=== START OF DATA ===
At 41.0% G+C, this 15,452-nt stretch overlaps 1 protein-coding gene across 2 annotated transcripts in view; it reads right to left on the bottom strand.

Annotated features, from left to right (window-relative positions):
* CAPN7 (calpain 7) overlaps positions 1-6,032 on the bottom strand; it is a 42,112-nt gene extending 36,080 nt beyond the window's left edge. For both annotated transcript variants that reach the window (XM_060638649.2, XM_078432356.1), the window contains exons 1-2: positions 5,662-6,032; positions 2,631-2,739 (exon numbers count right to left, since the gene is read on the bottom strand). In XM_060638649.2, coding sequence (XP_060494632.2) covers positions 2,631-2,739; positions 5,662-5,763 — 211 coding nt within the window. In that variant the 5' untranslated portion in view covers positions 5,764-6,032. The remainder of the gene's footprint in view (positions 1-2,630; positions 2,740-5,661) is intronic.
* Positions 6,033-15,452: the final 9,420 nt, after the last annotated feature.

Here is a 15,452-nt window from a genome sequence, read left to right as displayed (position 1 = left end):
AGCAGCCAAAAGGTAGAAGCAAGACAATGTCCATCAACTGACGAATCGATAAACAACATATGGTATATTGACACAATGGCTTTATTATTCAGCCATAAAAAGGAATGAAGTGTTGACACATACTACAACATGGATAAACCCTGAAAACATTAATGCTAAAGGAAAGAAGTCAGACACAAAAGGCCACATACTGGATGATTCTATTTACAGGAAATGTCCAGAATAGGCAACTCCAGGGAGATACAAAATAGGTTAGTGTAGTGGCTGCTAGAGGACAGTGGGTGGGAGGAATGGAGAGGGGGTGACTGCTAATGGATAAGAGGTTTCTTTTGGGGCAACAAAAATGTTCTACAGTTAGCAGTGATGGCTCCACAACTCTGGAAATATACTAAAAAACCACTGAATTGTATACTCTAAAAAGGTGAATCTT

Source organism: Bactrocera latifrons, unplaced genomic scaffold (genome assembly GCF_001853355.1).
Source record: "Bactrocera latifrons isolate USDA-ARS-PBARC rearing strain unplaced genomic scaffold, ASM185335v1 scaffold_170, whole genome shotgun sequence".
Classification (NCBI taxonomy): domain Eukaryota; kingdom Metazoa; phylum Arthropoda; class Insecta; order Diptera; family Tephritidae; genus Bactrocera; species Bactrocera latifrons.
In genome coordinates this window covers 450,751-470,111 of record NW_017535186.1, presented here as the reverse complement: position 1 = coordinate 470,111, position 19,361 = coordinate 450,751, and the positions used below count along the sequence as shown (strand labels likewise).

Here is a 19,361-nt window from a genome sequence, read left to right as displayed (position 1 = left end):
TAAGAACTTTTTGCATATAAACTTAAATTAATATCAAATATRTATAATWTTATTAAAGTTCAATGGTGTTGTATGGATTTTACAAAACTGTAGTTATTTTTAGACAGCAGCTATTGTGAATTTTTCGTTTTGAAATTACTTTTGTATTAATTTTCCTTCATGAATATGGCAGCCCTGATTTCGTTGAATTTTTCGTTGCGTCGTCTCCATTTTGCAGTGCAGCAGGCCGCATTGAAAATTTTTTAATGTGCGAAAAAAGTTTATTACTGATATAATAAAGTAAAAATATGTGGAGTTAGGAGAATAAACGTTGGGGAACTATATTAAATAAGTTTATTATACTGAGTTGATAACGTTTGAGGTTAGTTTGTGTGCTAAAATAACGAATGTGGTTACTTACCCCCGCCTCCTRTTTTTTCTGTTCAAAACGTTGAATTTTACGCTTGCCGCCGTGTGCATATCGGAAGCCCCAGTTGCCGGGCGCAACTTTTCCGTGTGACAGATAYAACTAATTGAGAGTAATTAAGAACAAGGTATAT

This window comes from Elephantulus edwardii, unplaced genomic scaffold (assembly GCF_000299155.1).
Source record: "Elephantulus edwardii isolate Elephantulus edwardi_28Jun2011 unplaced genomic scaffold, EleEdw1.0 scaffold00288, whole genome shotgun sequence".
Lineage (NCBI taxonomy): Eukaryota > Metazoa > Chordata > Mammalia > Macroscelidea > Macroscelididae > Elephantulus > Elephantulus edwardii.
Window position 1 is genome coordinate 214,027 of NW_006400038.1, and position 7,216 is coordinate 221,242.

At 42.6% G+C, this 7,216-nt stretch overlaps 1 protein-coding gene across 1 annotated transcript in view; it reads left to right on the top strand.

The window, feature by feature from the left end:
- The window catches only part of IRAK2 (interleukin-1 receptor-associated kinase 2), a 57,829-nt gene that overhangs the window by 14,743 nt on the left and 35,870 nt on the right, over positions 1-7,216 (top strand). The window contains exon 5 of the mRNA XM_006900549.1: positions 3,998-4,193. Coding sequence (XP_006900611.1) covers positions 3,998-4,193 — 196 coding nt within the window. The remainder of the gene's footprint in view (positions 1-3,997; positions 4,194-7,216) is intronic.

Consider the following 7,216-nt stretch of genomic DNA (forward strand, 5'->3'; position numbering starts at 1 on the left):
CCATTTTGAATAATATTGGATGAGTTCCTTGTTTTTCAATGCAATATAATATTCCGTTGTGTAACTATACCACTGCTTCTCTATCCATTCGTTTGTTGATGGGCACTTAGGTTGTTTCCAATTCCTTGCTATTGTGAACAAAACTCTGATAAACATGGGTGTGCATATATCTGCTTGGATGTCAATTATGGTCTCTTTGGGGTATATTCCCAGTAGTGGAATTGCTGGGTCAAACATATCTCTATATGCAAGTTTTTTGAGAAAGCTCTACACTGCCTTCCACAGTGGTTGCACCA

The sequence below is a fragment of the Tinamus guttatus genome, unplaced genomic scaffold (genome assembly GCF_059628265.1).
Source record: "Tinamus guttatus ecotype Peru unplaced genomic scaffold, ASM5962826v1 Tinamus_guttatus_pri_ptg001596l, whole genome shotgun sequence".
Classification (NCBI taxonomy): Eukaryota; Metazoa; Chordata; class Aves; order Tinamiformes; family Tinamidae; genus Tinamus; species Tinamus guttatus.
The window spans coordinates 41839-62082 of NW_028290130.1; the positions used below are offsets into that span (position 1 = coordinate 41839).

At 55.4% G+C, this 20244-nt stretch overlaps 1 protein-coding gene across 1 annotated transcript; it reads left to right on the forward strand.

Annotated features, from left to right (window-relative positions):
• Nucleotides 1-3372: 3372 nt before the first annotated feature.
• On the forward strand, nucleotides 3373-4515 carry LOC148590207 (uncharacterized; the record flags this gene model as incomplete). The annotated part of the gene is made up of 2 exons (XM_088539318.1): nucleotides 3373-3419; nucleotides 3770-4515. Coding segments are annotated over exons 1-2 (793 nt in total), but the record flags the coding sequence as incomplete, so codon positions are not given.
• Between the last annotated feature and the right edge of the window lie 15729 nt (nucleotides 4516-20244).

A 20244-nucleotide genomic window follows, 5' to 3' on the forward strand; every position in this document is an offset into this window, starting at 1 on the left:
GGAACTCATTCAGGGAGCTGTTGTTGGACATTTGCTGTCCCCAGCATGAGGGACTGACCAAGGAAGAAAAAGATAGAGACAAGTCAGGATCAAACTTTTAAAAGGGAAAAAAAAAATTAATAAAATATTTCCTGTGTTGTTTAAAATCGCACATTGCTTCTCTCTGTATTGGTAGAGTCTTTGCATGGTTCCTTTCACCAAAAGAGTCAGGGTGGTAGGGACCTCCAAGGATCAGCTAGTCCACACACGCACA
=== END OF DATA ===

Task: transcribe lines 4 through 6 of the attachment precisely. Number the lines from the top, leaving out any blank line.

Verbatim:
* Positions 6,033-15,452: the final 9,420 nt, after the last annotated feature.

Here is a 15,452-nt window from a genome sequence, read left to right as displayed (position 1 = left end):
AGCAGCCAAAAGGTAGAAGCAAGACAATGTCCATCAACTGACGAATCGATAAACAACATATGGTATATTGACACAATGGCTTTATTATTCAGCCATAAAAAGGAATGAAGTGTTGACACATACTACAACATGGATAAACCCTGAAAACATTAATGCTAAAGGAAAGAAGTCAGACACAAAAGGCCACATACTGGATGATTCTATTTACAGGAAATGTCCAGAATAGGCAACTCCAGGGAGATACAAAATAGGTTAGTGTAGTGGCTGCTAGAGGACAGTGGGTGGGAGGAATGGAGAGGGGGTGACTGCTAATGGATAAGAGGTTTCTTTTGGGGCAACAAAAATGTTCTACAGTTAGCAGTGATGGCTCCACAACTCTGGAAATATACTAAAAAACCACTGAATTGTATACTCTAAAAAGGTGAATCTT